Skip to content

Kent Golic

Professor of Biological Sciences

Chromosome Structure/Function

Kent Golic


Molecular Biology Program


B.S. Kansas State University

Ph.D. University of Washington



Our primary interest is to understand the cellular responses to telomere loss using Drosophila melanogaster as a model. Telomeres are protein/nucleic acid structures at the ends of linear chromosomes that prevent the cell from interpreting the end as a DNA double strand break. In general, when a somatic cell detects that a chromosome is missing a telomere, that cell will undergo apoptosis. This induced cell suicide is useful to prevent the proliferation of cells with damaged genomes. However, some cells do escape apoptosis and continue to divide, resulting in amplification of the genomic damage. Such cells bear a striking similarity to cells in the early stages of carcinogenesis. In the male germline, cells that carry a chromosome that has lost a telomere frequently survive, and the non-telomeric end is healed by the addition of a new telomere. We are identifying and characterizing the genes that control these response pathways. We are also interested in the development of new genetic technologies for use in Drosophila.


Golic Figure One

Figure 1:Multiple dicentric chromosome bridges in meioses of Drosophila testis. These aberrant chromosomes are a consequence of unrepaired chromosome breaks at an earlier stage of germline development.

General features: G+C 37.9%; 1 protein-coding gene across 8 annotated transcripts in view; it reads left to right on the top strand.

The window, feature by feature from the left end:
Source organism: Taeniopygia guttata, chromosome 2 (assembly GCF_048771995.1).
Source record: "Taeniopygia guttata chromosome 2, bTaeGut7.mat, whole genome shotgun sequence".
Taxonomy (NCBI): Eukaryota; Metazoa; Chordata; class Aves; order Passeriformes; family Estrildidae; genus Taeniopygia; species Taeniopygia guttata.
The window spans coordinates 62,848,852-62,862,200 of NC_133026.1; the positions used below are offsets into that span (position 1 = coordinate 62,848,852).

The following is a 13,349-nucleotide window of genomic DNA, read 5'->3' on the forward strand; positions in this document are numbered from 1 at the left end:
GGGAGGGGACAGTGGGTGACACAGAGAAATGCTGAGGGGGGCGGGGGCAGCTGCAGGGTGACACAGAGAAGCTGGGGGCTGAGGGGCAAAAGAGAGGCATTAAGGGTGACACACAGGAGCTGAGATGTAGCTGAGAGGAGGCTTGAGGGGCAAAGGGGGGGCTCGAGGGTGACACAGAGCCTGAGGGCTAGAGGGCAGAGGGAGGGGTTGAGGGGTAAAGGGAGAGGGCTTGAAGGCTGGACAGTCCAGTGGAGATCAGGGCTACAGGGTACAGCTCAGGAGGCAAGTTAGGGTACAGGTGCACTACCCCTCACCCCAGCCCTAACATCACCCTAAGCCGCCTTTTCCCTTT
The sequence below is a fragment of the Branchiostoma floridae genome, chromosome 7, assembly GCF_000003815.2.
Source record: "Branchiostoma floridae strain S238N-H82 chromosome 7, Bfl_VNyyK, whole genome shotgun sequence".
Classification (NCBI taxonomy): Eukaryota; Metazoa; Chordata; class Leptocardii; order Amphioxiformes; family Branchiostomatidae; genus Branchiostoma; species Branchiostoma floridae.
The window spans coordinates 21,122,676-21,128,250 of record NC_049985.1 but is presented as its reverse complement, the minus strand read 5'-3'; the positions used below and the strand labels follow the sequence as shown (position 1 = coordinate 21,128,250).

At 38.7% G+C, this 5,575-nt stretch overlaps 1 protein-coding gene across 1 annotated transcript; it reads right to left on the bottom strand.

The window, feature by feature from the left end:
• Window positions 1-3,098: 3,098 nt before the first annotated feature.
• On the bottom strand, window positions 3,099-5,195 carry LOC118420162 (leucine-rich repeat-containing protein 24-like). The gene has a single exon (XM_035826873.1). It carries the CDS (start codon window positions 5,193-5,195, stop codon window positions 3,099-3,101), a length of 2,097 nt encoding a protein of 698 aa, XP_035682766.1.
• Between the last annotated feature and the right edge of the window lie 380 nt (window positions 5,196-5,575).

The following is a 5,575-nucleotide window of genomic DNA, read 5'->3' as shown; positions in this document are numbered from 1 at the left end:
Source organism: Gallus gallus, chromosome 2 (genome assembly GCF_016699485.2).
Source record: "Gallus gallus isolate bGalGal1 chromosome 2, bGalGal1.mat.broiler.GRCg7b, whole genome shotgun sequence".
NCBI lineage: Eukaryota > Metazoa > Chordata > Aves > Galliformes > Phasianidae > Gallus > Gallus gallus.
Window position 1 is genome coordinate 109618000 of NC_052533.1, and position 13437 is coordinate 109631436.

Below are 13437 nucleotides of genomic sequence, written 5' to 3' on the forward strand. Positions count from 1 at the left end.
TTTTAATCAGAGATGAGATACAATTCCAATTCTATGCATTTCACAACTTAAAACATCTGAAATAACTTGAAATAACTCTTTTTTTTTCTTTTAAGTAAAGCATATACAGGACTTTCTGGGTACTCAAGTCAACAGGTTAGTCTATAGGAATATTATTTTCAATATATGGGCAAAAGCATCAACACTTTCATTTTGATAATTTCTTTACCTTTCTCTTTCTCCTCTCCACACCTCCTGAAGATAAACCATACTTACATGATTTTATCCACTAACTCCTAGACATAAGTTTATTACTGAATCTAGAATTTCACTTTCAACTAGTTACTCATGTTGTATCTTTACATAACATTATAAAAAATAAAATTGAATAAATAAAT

Golic Figure Two

Figure 2: Effect of telomere loss on cell survival in the eye and the consequence of mutation in the Drosophila p53 gene. (A) Normal fly eye; (B-D) Eye size after induced telomere loss during development: (B) Wild-type eye reduced in size owing to extensive cell death; (C) Eye of a p53+/- heterozygote; (D) Eye of a p53-/- homozygote; the eyes are nearly normal because cell death is largely eliminated.


  1. Titen, S. W. A., H. -C. Lin, J. Bhandari, and K. G. Golic, 2014. Chk2 and P53 regulate the transmission of healed chromosomes in the Drosophila male germline. PLoS Genetics 10: e1004130
  2. Kurzhals, R. L., S. W. A. Titen, H. B. Xie, and K. G. Golic, 2011. Chk2 and p53 Are Haploinsufficient with Dependent and Independent Functions to Eliminate Cells after Telomere Loss. PLoS Genetics 6:e1002103
  3. Golic, M. M., M. Mary, and K. G. Golic, 2011. A simple and rapid method for constructing ring-X chromosomes in Drosophila melanogaster. Chromosoma 120:159-164
  4. Titen, S. W. A. and K. G. Golic, 2010. Healing of chromosome breaks by efficient de novo telomere addition in Drosophila melanogaster. Genetics 184:309-312
  5. Titen, S. W. A. and K. G. Golic, 2008. Telomere loss provokes multiple pathways to apoptosis and produces genomic instability in Drosophila melanogaster. Genetics 180:1821-1832
  6. Maggert, K. A. and K. G. Golic, 2005. Highly efficient sex chromosome interchanges produced by I-CreI expression in Drosophila. Genetics 171:1103- 1114
  7. Ashburner, M., K. G. Golic, and R. S. Hawley, 2005. Drosophila: A Laboratory Handbook. 2nd Edition. Cold Spring Harbor Laboratory Press, Cold Spring Harbor, NY
  8. Gong W. and K. G. Golic, 2003. Ends-out, or replacement, gene targeting in Drosophila. Proc Natl Acad Sci USA 100: 2556-2561
  9. Rong, Y. S., S. Titen, H. B. Xie, M. M. Golic, M. Bastiani, P. Bandyopadhyay, B. M. Olivera, M. Brodsky, G. M. Rubin, and K. G. Golic, 2002. Targeted mutagenesis by homologous recombination in Drosophila melanogaster. Genes and Development 16:1568-1581
  10. Rong, Y. S. and K. G. Golic, 2000. Gene targeting by homologous recombination in Drosophila. Science 288:2013-2018
Last Updated: 7/25/21